#DisabledAndCurmudgeonly 

I’m busy today. Really busy, but now I’m also full of words and need to let them out. It’s a productive form of procrastination.

This hashtag #Disabledandcute, crossed my Twitter feed. I was only popping on for a moment, just to fill the time between here and there. 

At first I thought “that’s nice”. Because that’s what I generally think about everything. Then it started grating on me. Just gently.

People aren’t built the same as me. They value things for different reasons. “Cuteness” has always been a wonderful thing, to be infantilised and cherished and looked after.

I’m not cute. I don’t want you to get me wrong, I am lucky enough to be conventionally attractive, I’m tall and slim and mostly symmetrical. I go in and out in all the ways that people say I should. But I’m not cute. I’m a grown up woman. My puppy is cute. My toddlers can be cute. I’m not. I’m sarcastic, I’m practical, I’m striking at times, but I’m not cute.

In some ways it’s a beautiful thing. People with disabilities sharing their images of disability in a positive way. Maybe I’m curmudgeonly and disgruntled. I’ve never had a lot of gruntle. 

I don’t usually interfere when people are having harmless fun. I’m not the person pointing out the flaws, or ruining someone’s KitKat by pointing out the evils of Nestle.

I certainly don’t judge anyone who joins in. I want them to have that confidence. I want them to feel great about themselves, whoever they are and whatever they look like.

But still there’s this undertone in there. I don’t want anyone to think I’m cute. I never have. I don’t need anyone to tell me I’m beautiful. 

Is it the autism? Is it the logic? Is it that people rush to save the cute species and the ugly ones can be crushed underfoot? Is it that it feels like people would only care and help, if we could just fit ourselves into a certain category? They would not kill us if we were cute, we would be safe. Is it that the image of autism is always the cutest and saddest of children?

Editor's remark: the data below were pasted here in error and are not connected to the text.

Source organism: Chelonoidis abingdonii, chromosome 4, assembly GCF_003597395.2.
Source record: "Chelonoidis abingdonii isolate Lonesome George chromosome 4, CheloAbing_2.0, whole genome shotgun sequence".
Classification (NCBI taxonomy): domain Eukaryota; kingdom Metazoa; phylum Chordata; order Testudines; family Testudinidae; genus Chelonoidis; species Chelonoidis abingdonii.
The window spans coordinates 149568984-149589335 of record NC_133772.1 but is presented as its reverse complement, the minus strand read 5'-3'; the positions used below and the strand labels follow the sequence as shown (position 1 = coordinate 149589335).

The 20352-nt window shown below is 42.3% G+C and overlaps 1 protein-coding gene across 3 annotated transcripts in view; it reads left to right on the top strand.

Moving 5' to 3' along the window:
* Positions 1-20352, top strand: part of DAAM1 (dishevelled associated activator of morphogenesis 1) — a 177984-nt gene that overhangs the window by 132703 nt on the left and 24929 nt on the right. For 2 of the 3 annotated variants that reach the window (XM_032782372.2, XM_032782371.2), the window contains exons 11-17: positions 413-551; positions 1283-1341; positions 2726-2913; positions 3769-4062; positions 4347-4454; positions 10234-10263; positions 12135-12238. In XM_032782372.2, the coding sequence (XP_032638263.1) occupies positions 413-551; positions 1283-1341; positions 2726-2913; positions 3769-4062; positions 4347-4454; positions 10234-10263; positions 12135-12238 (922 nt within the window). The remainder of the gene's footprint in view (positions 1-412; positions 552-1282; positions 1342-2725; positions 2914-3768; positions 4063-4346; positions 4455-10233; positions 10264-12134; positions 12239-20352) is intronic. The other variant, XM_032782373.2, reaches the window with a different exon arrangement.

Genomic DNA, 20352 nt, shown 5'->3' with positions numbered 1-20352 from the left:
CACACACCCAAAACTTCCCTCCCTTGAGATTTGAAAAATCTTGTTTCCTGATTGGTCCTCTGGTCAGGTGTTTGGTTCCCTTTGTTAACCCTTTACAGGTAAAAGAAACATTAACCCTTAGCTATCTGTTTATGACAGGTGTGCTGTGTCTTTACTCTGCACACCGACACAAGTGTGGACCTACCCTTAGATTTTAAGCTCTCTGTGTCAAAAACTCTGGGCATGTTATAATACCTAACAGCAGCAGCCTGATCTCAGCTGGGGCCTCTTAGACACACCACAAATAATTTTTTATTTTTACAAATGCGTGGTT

Now I feel like I’m slipping into hyperbole, because I am. But it niggles. There are angles beneath the superficial that make me itchy. 

I’m not cute, but I’m worthy. I’m worth being kept safe, because I’m human. I’m beautiful because I’m kind, not because of the fluke of nature that gave me high cheekbones.

It makes me feel alien again, and that’s ok. I never expect the world not to make me feel alien. 

No one is better or worse because of arbitrary genetics. 

I go round in my head; if it makes people feel better then it has value, but it could make other people feel worse, so it doesn’t. There is no right or wrong, there’s just thinking about it. 

I contentiously pointed out that I’m not cute. People worry when you do things like that, they worry you’re negative about yourself. Don’t worry! I love how I look, I love how I move and am happy with who I am. Physical beauty just isn’t relevant to me. It’s not valuable. It’s fleeting. It passes us all by in the end. And when it does, we are still worthy. All of us, cute or not. 

So share your cuteness to your heart’s desire, or sit with me on the grumbly chair, or do both. I’m just letting the words out so they can scamper away and I can get on with being busy in peace. 

22 thoughts on “#DisabledAndCurmudgeonly